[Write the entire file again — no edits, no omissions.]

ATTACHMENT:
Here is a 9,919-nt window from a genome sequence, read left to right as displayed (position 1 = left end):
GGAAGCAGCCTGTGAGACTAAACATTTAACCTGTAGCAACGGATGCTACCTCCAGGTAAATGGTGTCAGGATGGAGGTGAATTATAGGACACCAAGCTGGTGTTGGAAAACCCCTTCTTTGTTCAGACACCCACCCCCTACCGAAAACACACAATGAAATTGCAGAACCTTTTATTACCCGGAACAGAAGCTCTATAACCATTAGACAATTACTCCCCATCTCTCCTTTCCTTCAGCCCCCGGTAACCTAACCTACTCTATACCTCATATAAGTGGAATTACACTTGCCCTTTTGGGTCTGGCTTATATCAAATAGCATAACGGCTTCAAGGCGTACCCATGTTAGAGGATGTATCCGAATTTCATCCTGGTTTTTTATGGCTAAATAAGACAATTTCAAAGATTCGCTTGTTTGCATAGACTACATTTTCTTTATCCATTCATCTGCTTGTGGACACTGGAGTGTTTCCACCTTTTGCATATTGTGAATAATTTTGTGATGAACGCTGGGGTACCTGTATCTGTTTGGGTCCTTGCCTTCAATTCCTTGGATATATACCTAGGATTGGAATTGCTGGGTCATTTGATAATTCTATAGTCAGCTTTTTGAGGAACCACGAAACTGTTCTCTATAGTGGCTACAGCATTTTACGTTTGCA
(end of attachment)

Here is a 9,919-nt window from a genome sequence, read left to right as displayed (position 1 = left end):
GGAAGCAGCCTGTGAGACTAAACATTTAACCTGTAGCAACGGATGCTACCTCCAGGTAAATGGTGTCAGGATGGAGGTGAATTATAGGACACCAAGCTGGTGTTGGAAAACCCCTTCTTTGTTCAGACACCCACCCCCTACCGAAAACACACAATGAAATTGCAGAACCTTTTATTACCCGGAACAGAAGCTCTATAACCATTAGACAATTACTCCCCATCTCTCCTTTCCTTCAGCCCCCGGTAACCTAACCTACTCTATACCTCATATAAGTGGAATTACACTTGCCCTTTTGGGTCTGGCTTATATCAAATAGCATAACGGCTTCAAGGCGTACCCATGTTAGAGGATGTATCCGAATTTCATCCTGGTTTTTTATGGCTAAATAAGACAATTTCAAAGATTCGCTTGTTTGCATAGACTACATTTTCTTTATCCATTCATCTGCTTGTGGACACTGGAGTGTTTCCACCTTTTGCATATTGTGAATAATTTTGTGATGAACGCTGGGGTACCTGTATCTGTTTGGGTCCTTGCCTTCAATTCCTTGGATATATACCTAGGATTGGAATTGCTGGGTCATTTGATAATTCTATAGTCAGCTTTTTGAGGAACCACGAAACTGTTCTCTATAGTGGCTACAGCATTTTACGTTTGCA